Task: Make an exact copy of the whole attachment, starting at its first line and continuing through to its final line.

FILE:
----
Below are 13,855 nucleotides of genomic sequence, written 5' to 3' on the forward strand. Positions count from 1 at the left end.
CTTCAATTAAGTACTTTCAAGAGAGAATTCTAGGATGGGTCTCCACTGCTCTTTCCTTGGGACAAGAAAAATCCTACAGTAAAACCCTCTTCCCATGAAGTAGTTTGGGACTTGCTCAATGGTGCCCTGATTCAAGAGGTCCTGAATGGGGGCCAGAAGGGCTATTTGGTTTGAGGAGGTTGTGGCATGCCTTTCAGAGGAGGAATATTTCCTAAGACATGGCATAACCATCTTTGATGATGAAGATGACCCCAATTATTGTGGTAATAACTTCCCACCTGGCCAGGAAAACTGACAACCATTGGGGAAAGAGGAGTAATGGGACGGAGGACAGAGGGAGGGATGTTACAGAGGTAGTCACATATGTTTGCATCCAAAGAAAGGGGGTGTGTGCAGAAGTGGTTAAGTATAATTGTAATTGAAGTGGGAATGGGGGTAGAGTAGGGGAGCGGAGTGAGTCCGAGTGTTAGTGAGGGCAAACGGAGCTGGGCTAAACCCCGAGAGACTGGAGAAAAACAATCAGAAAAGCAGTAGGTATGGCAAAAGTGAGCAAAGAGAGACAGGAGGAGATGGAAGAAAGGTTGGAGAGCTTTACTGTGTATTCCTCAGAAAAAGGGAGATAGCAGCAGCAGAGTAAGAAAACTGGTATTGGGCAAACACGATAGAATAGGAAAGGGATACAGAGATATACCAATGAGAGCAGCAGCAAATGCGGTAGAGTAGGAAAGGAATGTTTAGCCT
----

Below are 13,855 nucleotides of genomic sequence, written 5' to 3' on the forward strand. Positions count from 1 at the left end.
CTTCAATTAAGTACTTTCAAGAGAGAATTCTAGGATGGGTCTCCACTGCTCTTTCCTTGGGACAAGAAAAATCCTACAGTAAAACCCTCTTCCCATGAAGTAGTTTGGGACTTGCTCAATGGTGCCCTGATTCAAGAGGTCCTGAATGGGGGCCAGAAGGGCTATTTGGTTTGAGGAGGTTGTGGCATGCCTTTCAGAGGAGGAATATTTCCTAAGACATGGCATAACCATCTTTGATGATGAAGATGACCCCAATTATTGTGGTAATAACTTCCCACCTGGCCAGGAAAACTGACAACCATTGGGGAAAGAGGAGTAATGGGACGGAGGACAGAGGGAGGGATGTTACAGAGGTAGTCACATATGTTTGCATCCAAAGAAAGGGGGTGTGTGCAGAAGTGGTTAAGTATAATTGTAATTGAAGTGGGAATGGGGGTAGAGTAGGGGAGCGGAGTGAGTCCGAGTGTTAGTGAGGGCAAACGGAGCTGGGCTAAACCCCGAGAGACTGGAGAAAAACAATCAGAAAAGCAGTAGGTATGGCAAAAGTGAGCAAAGAGAGACAGGAGGAGATGGAAGAAAGGTTGGAGAGCTTTACTGTGTATTCCTCAGAAAAAGGGAGATAGCAGCAGCAGAGTAAGAAAACTGGTATTGGGCAAACACGATAGAATAGGAAAGGGATACAGAGATATACCAATGAGAGCAGCAGCAAATGCGGTAGAGTAGGAAAGGAATGTTTAGCCT